How Dragon’s Den Millionaires Arlene Dickinson and David Chilton Vet Charities

By Karen Bliss 9/11/14 |

Dragon's Den panelists Arlene Dickinson and David Chilton at the 2014 Producers Ball in Toronto benefitting World Vision — photo courtesy of the Producer's Ball.
David Chilton and Arlene Dickinson are both entrepreneurs, who sit on the investor panel on hit CBC TV series Dragon’s Den, which returns for its ninth season on Oct. 15.  Dickinson, who owns marketing company Venture Communications, and Chilton, a financial advisor and author of the best-selling books, The Wealthy Barber and The Wealthy Barber Returns, are both self-made multimillionaires who give generously to various causes.

Canada Revenue Agency maintains a searchable list of Canadian charities called the Charities Listings, which it has kindly allowed Samaritanmag to use on the site (see left sidebar). Their service is more comprehensive, allowing people to “confirm whether a charity is registered under the Income Tax Act and is therefore eligible to issue official donation receipts; and view a charity's contact information and Registered Charity Information Return, which includes financial information and activities.”

Samaritanmag wanted to know how Chilton and Dickinson vet charities?

“What a great question,” says Chilton. “I’ve never been asked that question. I find that one of the most stressful things in my life are all of the charity requests — they come in 10, 20 a day. And you’re exactly right, it’s not that you don’t want to give, but you want to vet them to make sure that you’re giving efficiently; you’re going  to have the highest impact you can. And you end up, over the years, gravitating towards two or three, not because you don’t think the others are worthwhile causes, but again you can’t afford the time to do all that research.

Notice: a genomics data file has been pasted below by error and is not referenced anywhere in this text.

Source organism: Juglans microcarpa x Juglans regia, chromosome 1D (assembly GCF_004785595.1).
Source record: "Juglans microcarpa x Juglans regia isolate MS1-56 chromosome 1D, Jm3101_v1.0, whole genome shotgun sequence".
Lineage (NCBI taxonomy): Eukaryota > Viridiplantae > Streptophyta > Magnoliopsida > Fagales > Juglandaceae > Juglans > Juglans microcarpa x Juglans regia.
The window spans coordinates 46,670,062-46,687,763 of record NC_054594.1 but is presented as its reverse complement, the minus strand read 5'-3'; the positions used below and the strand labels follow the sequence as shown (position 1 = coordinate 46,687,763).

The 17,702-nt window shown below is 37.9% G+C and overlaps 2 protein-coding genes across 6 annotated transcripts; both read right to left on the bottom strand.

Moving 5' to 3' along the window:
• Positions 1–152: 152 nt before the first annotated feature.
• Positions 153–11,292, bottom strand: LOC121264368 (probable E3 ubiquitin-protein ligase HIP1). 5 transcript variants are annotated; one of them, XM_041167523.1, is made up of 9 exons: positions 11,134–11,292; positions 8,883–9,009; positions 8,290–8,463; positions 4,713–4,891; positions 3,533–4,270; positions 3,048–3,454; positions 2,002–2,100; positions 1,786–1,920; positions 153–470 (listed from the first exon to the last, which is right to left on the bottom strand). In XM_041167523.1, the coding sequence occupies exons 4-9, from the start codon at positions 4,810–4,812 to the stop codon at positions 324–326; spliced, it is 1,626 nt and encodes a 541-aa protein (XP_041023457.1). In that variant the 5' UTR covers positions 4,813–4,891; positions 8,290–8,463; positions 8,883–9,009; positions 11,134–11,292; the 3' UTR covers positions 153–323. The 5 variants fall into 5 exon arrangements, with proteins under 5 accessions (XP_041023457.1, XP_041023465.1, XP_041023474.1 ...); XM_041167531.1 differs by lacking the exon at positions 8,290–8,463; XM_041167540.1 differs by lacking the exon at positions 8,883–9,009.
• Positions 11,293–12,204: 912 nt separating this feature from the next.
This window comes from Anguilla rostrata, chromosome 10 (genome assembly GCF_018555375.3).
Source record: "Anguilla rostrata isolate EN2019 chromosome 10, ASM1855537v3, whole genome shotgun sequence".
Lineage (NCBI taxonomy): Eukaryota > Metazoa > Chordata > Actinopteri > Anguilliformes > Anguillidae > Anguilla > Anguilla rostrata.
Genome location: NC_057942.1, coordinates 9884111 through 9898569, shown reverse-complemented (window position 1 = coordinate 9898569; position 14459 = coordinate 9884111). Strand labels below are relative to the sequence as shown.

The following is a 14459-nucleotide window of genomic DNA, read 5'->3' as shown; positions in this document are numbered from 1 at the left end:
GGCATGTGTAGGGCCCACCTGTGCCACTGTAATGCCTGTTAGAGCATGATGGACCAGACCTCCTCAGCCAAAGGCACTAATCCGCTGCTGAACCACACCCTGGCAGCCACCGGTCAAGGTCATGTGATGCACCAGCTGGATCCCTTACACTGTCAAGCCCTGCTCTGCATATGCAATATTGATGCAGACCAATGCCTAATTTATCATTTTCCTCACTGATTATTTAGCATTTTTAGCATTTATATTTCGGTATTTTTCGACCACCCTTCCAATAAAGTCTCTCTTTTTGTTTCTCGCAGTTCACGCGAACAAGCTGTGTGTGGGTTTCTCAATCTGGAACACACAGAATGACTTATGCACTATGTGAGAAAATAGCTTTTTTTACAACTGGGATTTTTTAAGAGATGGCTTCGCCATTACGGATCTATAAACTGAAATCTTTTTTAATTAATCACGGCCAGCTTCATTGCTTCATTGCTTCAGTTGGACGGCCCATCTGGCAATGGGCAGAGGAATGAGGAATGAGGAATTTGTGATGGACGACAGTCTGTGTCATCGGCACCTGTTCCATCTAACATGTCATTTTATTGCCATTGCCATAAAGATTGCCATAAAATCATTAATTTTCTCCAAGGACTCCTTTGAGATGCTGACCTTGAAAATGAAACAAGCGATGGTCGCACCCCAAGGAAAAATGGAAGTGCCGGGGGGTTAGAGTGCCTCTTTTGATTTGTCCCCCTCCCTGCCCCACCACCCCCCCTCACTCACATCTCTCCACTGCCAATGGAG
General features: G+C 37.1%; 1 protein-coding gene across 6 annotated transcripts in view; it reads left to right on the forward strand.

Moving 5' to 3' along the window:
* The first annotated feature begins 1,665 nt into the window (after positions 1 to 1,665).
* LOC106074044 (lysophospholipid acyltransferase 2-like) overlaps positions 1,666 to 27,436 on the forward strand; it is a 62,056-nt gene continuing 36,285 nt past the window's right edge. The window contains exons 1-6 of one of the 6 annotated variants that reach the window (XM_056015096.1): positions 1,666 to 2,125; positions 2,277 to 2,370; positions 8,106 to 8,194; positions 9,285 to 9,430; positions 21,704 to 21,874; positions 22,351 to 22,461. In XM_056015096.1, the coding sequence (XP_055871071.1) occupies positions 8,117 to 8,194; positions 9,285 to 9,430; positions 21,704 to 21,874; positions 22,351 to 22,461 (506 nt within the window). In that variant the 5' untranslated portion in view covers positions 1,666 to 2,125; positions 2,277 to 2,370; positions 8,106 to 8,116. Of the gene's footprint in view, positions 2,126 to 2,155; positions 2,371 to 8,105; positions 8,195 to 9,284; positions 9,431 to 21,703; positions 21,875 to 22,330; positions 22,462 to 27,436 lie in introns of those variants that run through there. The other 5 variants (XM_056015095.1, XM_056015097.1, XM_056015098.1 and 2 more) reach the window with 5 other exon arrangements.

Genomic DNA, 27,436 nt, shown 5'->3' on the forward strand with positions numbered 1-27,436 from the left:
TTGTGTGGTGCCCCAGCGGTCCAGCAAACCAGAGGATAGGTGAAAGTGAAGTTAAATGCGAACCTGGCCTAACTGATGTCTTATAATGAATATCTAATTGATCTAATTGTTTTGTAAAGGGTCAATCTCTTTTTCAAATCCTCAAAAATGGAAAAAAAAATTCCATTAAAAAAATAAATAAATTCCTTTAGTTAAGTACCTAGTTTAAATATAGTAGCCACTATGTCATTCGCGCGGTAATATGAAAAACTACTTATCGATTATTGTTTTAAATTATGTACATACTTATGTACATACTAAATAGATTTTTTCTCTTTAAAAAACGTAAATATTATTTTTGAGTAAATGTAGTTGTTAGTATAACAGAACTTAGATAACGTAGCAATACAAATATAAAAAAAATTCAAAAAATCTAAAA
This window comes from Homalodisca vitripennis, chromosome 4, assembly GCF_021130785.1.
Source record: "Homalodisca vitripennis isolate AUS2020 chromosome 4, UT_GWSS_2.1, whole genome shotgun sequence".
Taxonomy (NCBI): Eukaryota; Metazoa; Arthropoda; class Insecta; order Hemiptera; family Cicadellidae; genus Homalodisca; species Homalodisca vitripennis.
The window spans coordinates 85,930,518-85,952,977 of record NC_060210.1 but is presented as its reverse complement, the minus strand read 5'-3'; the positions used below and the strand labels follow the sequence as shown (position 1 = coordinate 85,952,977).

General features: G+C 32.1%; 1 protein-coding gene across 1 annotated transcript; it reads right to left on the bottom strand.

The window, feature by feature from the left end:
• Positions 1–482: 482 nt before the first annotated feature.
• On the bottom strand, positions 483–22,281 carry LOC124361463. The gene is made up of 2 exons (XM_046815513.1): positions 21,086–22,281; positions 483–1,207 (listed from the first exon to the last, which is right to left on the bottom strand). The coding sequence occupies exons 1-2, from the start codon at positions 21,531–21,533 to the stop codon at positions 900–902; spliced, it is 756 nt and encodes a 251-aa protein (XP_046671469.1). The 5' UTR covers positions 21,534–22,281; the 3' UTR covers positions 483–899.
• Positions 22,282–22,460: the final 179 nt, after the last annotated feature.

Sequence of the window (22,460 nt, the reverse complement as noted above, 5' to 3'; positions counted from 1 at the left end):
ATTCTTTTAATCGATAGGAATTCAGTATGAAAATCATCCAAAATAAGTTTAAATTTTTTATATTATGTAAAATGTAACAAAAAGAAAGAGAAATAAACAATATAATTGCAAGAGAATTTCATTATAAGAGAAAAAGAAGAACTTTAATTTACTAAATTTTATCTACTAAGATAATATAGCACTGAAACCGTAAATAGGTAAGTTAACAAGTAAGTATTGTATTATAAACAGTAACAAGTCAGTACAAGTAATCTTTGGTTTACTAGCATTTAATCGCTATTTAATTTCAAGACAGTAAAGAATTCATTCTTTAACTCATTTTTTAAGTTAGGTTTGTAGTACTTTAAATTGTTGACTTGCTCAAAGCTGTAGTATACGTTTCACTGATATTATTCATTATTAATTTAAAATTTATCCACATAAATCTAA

“How did you handle it?” he asks Dickinson.

“Well, the first answer always, for me, is am I personally attached to the cause? Because I really believe that you can get behind a million charities –— there are so many good causes — but if it doesn’t mean something for you personally I think you lose some of the effort that you can put into it.”

“And the authenticity,” adds Chilton.

“And the authenticity, right,” she continues.  “I also think that looking at how many dollars go into admin and what exactly are they doing with the funding they’re getting. There are a lot of filters that you have to apply before you start giving because your time is as valuable as the money. So either one of those things you have to take very seriously.”

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* is an online magazine covering the good deeds of individuals, charities and businesses.